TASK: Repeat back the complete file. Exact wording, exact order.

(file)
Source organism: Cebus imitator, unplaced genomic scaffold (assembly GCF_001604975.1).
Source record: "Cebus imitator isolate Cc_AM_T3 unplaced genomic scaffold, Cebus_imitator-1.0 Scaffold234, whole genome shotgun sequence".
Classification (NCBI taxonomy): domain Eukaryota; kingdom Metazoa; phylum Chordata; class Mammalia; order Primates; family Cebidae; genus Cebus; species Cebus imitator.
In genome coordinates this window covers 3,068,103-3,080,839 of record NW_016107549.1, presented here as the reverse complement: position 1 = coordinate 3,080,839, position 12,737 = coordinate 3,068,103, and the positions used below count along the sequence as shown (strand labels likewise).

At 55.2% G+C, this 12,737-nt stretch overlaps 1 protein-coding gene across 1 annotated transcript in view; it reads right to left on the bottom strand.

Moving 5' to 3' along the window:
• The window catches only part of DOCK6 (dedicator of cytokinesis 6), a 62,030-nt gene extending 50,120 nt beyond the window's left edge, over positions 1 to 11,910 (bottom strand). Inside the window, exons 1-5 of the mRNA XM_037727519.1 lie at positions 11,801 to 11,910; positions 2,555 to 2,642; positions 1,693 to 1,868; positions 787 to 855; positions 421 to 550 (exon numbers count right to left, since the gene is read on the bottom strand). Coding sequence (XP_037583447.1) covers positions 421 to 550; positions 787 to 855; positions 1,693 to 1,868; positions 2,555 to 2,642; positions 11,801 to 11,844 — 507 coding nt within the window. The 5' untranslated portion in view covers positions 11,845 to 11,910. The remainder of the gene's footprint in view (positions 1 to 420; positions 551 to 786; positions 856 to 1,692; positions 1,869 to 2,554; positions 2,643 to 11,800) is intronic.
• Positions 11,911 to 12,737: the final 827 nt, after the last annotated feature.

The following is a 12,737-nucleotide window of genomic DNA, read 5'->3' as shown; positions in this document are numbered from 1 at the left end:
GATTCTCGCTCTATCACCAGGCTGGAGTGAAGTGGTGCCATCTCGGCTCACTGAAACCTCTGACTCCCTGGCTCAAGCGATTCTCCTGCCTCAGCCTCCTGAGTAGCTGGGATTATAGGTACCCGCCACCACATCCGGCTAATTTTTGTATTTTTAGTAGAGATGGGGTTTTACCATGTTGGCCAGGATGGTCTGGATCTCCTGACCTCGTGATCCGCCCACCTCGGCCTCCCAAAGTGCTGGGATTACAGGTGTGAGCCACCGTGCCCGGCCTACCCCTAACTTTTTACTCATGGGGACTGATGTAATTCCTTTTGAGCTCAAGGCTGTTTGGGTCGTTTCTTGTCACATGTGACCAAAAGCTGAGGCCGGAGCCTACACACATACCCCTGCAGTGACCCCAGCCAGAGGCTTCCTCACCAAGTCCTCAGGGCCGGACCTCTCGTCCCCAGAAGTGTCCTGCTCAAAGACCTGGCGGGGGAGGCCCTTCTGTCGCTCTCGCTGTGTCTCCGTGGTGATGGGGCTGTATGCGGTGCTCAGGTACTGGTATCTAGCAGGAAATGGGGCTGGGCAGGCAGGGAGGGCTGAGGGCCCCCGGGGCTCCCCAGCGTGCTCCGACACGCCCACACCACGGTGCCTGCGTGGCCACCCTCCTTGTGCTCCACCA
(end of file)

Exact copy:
Source organism: Cebus imitator, unplaced genomic scaffold (assembly GCF_001604975.1).
Source record: "Cebus imitator isolate Cc_AM_T3 unplaced genomic scaffold, Cebus_imitator-1.0 Scaffold234, whole genome shotgun sequence".
Classification (NCBI taxonomy): domain Eukaryota; kingdom Metazoa; phylum Chordata; class Mammalia; order Primates; family Cebidae; genus Cebus; species Cebus imitator.
In genome coordinates this window covers 3,068,103-3,080,839 of record NW_016107549.1, presented here as the reverse complement: position 1 = coordinate 3,080,839, position 12,737 = coordinate 3,068,103, and the positions used below count along the sequence as shown (strand labels likewise).

At 55.2% G+C, this 12,737-nt stretch overlaps 1 protein-coding gene across 1 annotated transcript in view; it reads right to left on the bottom strand.

Moving 5' to 3' along the window:
• The window catches only part of DOCK6 (dedicator of cytokinesis 6), a 62,030-nt gene extending 50,120 nt beyond the window's left edge, over positions 1 to 11,910 (bottom strand). Inside the window, exons 1-5 of the mRNA XM_037727519.1 lie at positions 11,801 to 11,910; positions 2,555 to 2,642; positions 1,693 to 1,868; positions 787 to 855; positions 421 to 550 (exon numbers count right to left, since the gene is read on the bottom strand). Coding sequence (XP_037583447.1) covers positions 421 to 550; positions 787 to 855; positions 1,693 to 1,868; positions 2,555 to 2,642; positions 11,801 to 11,844 — 507 coding nt within the window. The 5' untranslated portion in view covers positions 11,845 to 11,910. The remainder of the gene's footprint in view (positions 1 to 420; positions 551 to 786; positions 856 to 1,692; positions 1,869 to 2,554; positions 2,643 to 11,800) is intronic.
• Positions 11,911 to 12,737: the final 827 nt, after the last annotated feature.

The following is a 12,737-nucleotide window of genomic DNA, read 5'->3' as shown; positions in this document are numbered from 1 at the left end:
GATTCTCGCTCTATCACCAGGCTGGAGTGAAGTGGTGCCATCTCGGCTCACTGAAACCTCTGACTCCCTGGCTCAAGCGATTCTCCTGCCTCAGCCTCCTGAGTAGCTGGGATTATAGGTACCCGCCACCACATCCGGCTAATTTTTGTATTTTTAGTAGAGATGGGGTTTTACCATGTTGGCCAGGATGGTCTGGATCTCCTGACCTCGTGATCCGCCCACCTCGGCCTCCCAAAGTGCTGGGATTACAGGTGTGAGCCACCGTGCCCGGCCTACCCCTAACTTTTTACTCATGGGGACTGATGTAATTCCTTTTGAGCTCAAGGCTGTTTGGGTCGTTTCTTGTCACATGTGACCAAAAGCTGAGGCCGGAGCCTACACACATACCCCTGCAGTGACCCCAGCCAGAGGCTTCCTCACCAAGTCCTCAGGGCCGGACCTCTCGTCCCCAGAAGTGTCCTGCTCAAAGACCTGGCGGGGGAGGCCCTTCTGTCGCTCTCGCTGTGTCTCCGTGGTGATGGGGCTGTATGCGGTGCTCAGGTACTGGTATCTAGCAGGAAATGGGGCTGGGCAGGCAGGGAGGGCTGAGGGCCCCCGGGGCTCCCCAGCGTGCTCCGACACGCCCACACCACGGTGCCTGCGTGGCCACCCTCCTTGTGCTCCACCA